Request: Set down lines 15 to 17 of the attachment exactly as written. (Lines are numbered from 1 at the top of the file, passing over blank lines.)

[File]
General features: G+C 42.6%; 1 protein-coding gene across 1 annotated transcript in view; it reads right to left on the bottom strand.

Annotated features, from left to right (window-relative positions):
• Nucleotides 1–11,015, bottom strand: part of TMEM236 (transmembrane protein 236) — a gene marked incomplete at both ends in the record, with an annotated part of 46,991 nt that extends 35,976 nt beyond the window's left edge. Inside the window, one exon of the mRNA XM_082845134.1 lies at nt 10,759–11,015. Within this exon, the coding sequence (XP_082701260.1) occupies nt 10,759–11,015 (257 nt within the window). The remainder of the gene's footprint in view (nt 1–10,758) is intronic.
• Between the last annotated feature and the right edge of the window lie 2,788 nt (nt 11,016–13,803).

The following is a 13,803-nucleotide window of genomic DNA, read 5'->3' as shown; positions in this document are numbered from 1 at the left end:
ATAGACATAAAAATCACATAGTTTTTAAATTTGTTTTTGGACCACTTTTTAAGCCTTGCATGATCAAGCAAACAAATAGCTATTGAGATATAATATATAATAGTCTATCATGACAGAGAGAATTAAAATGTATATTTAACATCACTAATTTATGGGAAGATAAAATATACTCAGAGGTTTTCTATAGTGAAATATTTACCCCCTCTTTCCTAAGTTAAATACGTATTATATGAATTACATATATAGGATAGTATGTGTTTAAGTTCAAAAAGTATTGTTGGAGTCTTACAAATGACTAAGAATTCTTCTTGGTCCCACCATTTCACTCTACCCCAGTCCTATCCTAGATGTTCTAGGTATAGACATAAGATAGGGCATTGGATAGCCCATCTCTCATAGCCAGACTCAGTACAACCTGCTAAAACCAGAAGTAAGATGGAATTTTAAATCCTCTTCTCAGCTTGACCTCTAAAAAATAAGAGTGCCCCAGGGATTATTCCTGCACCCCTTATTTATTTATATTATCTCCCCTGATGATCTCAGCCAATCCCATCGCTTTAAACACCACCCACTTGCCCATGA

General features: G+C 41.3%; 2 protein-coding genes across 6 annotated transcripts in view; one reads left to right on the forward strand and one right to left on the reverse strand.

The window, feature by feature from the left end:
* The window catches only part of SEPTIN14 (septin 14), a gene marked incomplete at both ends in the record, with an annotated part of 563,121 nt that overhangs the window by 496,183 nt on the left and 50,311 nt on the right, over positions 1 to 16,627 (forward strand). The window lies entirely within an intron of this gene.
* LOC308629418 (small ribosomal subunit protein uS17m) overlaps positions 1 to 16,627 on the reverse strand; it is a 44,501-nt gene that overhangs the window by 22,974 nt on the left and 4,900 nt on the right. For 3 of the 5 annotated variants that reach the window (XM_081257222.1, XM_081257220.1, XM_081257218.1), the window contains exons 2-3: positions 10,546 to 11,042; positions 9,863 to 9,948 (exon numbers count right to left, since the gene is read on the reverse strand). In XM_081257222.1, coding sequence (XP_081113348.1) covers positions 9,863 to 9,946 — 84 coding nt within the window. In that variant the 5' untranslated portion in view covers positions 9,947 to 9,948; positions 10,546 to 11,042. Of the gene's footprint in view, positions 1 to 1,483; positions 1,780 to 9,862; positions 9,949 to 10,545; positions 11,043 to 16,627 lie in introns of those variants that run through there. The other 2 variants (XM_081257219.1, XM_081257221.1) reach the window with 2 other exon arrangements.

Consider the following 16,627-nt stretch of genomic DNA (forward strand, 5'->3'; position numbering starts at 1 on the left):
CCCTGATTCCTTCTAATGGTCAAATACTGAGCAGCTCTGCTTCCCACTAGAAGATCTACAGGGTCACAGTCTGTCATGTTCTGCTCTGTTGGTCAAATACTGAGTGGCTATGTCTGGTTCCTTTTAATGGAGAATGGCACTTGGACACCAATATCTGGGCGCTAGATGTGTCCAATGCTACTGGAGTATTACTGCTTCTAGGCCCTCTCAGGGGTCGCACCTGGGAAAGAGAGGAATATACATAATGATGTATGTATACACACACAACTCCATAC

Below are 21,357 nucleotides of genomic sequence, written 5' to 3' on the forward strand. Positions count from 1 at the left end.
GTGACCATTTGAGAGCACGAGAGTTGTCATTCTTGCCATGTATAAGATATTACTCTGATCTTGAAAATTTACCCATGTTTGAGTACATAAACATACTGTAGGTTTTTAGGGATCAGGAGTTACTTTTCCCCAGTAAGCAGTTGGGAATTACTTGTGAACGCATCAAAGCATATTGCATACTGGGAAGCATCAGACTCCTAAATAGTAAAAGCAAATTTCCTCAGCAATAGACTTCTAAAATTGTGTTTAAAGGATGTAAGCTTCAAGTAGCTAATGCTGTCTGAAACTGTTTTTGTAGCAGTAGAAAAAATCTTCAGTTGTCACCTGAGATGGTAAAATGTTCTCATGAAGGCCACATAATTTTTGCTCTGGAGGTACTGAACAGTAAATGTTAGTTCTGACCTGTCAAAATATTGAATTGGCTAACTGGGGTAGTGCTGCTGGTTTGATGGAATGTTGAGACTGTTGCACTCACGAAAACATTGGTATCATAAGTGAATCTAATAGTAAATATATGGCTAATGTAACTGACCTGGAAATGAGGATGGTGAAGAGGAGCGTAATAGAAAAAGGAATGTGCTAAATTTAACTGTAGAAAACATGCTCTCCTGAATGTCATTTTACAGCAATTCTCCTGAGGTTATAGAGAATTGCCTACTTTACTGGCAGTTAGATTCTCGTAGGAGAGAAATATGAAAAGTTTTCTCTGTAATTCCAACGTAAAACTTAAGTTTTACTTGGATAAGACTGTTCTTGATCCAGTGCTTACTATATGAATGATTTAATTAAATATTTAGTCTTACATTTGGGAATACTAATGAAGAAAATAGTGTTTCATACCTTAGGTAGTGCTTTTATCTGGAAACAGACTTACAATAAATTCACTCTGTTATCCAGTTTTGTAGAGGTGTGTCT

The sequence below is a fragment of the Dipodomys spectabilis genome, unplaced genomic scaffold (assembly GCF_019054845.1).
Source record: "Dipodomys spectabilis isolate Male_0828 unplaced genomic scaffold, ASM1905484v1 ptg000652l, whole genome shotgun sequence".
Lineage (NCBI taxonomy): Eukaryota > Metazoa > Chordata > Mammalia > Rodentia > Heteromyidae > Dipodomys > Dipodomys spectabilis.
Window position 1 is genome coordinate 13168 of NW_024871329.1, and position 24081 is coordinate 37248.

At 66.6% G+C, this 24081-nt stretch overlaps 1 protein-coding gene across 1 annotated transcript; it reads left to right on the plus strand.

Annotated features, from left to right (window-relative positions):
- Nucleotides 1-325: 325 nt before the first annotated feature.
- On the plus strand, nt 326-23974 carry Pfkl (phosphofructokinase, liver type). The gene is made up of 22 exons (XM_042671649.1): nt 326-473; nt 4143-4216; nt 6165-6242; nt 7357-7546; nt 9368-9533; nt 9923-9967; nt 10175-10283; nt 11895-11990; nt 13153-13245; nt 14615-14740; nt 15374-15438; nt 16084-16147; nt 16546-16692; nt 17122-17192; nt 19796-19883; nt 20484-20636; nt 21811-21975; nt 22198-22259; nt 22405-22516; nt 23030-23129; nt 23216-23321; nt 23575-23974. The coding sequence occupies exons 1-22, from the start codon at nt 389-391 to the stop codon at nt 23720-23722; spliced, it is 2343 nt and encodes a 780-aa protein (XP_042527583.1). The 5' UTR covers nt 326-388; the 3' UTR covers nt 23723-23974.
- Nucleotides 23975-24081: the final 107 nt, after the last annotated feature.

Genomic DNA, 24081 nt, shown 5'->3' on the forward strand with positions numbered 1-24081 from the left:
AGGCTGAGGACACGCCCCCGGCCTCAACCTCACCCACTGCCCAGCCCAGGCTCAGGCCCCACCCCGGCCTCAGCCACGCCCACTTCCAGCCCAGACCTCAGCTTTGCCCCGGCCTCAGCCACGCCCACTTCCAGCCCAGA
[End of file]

The sequence below is a fragment of the Dipodomys spectabilis genome, unplaced genomic scaffold (assembly GCF_019054845.1).
Source record: "Dipodomys spectabilis isolate Male_0828 unplaced genomic scaffold, ASM1905484v1 ptg000652l, whole genome shotgun sequence".
Lineage (NCBI taxonomy): Eukaryota > Metazoa > Chordata > Mammalia > Rodentia > Heteromyidae > Dipodomys > Dipodomys spectabilis.